What is with all the public references to Christian religion? In reality, those that would argue against the United States being a Christian nation would have a hard time proving it to anyone on the outside.
From the outside, foreigners believe that we have strange, puritanical beliefs compared to the “free” Western societies.
But, one does not have to go to the effort of asking a foreigner– just look at some examples of a society that proclaims that America at least was Christian:
The history of America’s laws, its constitutional system, the reason for the American Revolution, or the basis of its guiding political philosophy cannot accurately be discussed without reference to its biblical roots. Every President, from George Washington to George Bush, has placed his hand on a Bible and asked for the protection of God upon taking office. Both Houses of Congress open each daily session with a prayer. The phrase “In God We Trust” is emblazoned on all U.S. currency. Witnesses are expected to swear on a Bible before testifying in a court of law. The Christian Sabbath is a national day of rest; many states restrict the sale of liquor and the operation of restaurants on the Lord’s Day in order to encourage religious worship and time spent at home. A government official opens each day’s session of the Supreme Court with the plea, “God save the United States and the Honorable Court.” The Ten Commandments appear on the wall above the head of the Chief Justice in the Supreme Court; which is ironic when one considers that it is this very judicial body that declared it unconstitutional for states to do the same in the public schools. These laws and customs all have their origins in America’s Christian past and provide a clue as to the assumptions guiding the creation of America’s form of government, assumptions the founding fathers had about man’s nature, his place in eternity, and the character of the God to whom he is accountable. It is these ultimate concerns that determine the shape of society.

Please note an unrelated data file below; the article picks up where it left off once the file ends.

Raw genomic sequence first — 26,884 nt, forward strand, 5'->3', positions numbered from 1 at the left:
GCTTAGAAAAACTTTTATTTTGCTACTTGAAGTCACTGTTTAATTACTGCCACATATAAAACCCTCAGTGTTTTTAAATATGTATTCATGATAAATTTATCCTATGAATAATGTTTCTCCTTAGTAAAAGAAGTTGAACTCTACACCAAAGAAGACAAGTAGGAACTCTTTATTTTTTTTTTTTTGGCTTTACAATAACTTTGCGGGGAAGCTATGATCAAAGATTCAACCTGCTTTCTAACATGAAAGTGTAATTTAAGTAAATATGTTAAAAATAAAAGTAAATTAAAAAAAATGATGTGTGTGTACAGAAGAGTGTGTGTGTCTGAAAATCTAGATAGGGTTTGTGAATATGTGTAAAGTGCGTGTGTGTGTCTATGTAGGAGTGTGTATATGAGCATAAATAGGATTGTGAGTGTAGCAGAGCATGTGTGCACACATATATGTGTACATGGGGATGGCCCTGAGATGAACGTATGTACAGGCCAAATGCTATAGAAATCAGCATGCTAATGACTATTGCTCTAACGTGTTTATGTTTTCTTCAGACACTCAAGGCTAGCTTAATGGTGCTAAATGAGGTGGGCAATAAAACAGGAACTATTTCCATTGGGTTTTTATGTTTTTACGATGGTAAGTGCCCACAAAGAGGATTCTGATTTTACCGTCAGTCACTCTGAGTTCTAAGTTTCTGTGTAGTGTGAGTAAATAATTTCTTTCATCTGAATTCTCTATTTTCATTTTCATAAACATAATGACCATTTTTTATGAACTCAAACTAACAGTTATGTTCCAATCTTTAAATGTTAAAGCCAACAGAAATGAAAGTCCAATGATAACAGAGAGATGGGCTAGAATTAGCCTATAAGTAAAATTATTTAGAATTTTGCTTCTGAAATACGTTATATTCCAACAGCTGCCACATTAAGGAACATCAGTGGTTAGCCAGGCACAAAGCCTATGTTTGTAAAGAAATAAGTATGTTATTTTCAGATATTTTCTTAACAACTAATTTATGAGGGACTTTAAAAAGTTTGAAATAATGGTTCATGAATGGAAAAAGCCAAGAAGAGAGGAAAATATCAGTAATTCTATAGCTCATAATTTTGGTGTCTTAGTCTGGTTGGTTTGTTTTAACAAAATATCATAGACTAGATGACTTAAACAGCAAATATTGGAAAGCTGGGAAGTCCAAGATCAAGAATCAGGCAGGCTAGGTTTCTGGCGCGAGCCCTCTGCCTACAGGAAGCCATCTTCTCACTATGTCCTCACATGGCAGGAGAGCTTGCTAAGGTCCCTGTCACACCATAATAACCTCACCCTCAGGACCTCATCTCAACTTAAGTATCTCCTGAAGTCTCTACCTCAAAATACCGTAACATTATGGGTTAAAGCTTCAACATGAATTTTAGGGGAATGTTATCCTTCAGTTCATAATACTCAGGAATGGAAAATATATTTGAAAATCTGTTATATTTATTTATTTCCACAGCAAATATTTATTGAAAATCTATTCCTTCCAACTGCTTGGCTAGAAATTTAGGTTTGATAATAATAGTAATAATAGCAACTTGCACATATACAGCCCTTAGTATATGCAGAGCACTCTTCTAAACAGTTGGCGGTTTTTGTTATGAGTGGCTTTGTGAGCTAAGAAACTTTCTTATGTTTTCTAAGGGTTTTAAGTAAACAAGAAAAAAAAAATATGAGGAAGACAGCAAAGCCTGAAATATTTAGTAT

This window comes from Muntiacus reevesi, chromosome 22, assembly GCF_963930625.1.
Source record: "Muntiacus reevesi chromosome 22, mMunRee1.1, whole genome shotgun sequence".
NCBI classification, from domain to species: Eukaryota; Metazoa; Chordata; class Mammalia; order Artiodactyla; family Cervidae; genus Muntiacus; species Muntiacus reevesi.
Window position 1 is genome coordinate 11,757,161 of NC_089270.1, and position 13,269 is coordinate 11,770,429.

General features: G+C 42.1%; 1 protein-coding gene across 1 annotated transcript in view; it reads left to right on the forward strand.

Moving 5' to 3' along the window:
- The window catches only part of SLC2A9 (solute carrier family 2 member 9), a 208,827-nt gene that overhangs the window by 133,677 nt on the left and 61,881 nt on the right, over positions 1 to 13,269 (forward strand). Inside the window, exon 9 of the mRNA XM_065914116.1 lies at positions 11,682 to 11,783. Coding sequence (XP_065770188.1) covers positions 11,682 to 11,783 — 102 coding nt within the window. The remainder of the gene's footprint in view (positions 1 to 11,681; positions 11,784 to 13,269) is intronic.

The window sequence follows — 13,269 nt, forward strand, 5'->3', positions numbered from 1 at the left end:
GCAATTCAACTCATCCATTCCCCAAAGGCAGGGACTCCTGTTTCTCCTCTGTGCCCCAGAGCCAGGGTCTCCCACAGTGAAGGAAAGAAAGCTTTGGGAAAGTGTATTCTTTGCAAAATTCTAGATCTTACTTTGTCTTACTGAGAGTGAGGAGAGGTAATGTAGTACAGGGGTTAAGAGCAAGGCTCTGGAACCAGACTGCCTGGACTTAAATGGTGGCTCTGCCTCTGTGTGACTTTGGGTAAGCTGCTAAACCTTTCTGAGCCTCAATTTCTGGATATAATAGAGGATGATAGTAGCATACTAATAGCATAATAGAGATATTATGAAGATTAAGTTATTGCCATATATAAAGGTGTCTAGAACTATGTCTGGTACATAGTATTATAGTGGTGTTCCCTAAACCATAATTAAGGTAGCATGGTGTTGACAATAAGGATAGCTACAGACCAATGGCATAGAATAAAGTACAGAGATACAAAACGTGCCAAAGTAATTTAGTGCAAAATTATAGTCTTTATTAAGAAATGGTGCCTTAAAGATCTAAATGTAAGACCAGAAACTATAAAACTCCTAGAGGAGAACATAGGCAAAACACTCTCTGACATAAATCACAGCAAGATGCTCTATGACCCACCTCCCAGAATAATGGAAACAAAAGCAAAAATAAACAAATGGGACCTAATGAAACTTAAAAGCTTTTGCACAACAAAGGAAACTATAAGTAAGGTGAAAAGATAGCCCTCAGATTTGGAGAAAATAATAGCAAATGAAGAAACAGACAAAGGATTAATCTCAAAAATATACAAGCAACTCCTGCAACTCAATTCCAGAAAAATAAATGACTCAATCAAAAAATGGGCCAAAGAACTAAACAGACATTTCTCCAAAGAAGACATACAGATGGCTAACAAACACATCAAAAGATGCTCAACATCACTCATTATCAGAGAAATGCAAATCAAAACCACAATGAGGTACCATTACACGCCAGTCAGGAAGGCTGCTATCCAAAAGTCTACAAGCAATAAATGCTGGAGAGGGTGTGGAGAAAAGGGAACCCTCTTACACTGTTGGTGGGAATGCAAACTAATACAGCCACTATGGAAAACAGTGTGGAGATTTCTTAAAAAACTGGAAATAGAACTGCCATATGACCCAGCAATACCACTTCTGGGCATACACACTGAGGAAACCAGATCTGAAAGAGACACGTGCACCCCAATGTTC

So you see, the argument that we are a secular society must rest squarely on the absence of God in the Constitution, but a quick glance of what was important to the founders and what was ruled into law and practice is more important.
Look at the kinds of things the early Federal government did and what the founders said and you will see a group of people that believed that the Christian God was God. They may have differed on which religious sect should be in charge– and why shouldn’t they? Most of them had escaped from a land that was persecuting a certain sect because another was in power. At that time, a majority of the states had a state church– preferences given though there was freedom for all.
To the people of the time, there was no difference in who to worship, just how. There was a desire that the federal government stay out of the states’ affairs and for a weak federal government. One of the problems that we have in trying to understand the problem is that we see the Federal government as it is now– strong, with far reaching tentacles. That, I believe, is not what the Founders intended.
Take a look– the evidences of our Christian heritage are all around. What we will become, though is still up for grabs as more of that heritage is removed.